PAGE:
This slur should belong in history, but it is resurrected and then trotted out in template papers given out to members opposite for something to say on this bill. It was indeed alluded to by the member for Riverina. Let me assure members that the history curriculum that is being developed will be rigorous, inclusive, demanding and representative of our origins, of where we are in the 21st century and of all those forces that have been at work to bring this great country about. I have no hesitation in arguing that it will be a fair and balanced process. It is not the work of one man but the work of many. As a former history teacher, I am really pleased to see that history will take its proud place in the curriculum again as a subject, as a discipline and as a very important component in education.

A second area associated with this bill, and certainly one which has raised a good deal of controversy and ire, is the whole question of transparency in reporting. The whole basis of this is to achieve better educational outcomes for our kids no matter where they are or what school they go to. The basis of this is that the data collected should be used to improve educational outcomes. We need the data at a national level—that is, data collected in a consistent and comprehensive manner from all schools, whether they be public or private. The principle behind that is not only will it have good educational outcomes—certainly that is the intention—but also that any school receiving public money should be accountable for what goes on in it. There is nothing to fear in that at all, but we have to be open about it and say it as it is.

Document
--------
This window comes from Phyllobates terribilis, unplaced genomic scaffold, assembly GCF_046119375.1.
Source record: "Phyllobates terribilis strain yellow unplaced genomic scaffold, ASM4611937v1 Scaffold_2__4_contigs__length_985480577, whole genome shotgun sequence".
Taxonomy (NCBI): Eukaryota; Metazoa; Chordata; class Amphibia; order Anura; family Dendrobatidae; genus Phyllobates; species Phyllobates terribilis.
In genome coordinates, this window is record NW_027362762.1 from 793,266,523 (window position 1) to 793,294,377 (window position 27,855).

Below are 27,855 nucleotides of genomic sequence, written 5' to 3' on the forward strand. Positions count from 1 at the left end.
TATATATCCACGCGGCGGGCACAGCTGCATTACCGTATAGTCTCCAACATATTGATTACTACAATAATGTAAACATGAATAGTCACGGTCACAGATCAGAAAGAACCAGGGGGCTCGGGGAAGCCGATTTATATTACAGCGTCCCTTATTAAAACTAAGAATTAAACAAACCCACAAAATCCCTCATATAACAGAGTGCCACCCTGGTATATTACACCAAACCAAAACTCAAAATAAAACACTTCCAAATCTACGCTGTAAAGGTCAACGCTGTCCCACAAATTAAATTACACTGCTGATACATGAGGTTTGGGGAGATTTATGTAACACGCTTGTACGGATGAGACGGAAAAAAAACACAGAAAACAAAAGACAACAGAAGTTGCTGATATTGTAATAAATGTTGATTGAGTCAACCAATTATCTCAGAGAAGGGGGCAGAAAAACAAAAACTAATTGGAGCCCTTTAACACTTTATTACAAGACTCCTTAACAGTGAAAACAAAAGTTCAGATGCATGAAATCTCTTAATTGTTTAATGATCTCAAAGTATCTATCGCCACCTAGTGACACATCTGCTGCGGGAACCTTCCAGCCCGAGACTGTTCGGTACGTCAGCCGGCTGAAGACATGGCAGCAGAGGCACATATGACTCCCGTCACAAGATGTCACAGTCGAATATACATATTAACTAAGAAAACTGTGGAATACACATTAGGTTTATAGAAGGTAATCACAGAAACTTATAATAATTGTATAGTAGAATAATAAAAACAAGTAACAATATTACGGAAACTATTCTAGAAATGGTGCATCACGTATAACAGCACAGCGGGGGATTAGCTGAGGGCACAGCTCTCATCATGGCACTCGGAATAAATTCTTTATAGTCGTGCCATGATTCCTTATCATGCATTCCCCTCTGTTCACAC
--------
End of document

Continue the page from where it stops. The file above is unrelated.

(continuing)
No teacher in our schools should feel threatened by this measure, and nor should any principal or school community. The intention behind it is to gather the data necessary to determine what factors can improve a school and what factors may be at work holding that school back. That is the intention of it. I can assure you that many educators that I know, many former colleagues, want to know this information. I can tell you that the great majority of parents in Australia want to know this material. They are not scared of it. We need to use this material carefully and selectively and to compare like with like.

I draw the attention of those who might like to follow this further to a Treasury paper authored by Andrew Leigh and Hector Thompson, which I believe was released this year. They were looking at the factors at work in Western Australia, particularly trying to determine whether socioeconomic factors were the main factor in determining student outcomes in schools or whether there were other factors at play. I found it really interesting and will share it with the House, because I think it goes to the heart of what we are trying to do here. Their conclusion says:

… 20 per cent of Western Australia government schools outperform those of a similar socioeconomic status by more than 5 percentage points.

That is quite considerable. It goes on:

Assuming that these schools would otherwise have been at the state average, this means that in these schools, at least one-third of students who would otherwise not have made the benchmark, do meet the benchmark. This highlights that for students who are at risk of not meeting the benchmark, being in a better performing school can make a difference.

We want the information to identify better performing and underperforming schools so that we can direct our resources to those schools that are underperforming. We need to know.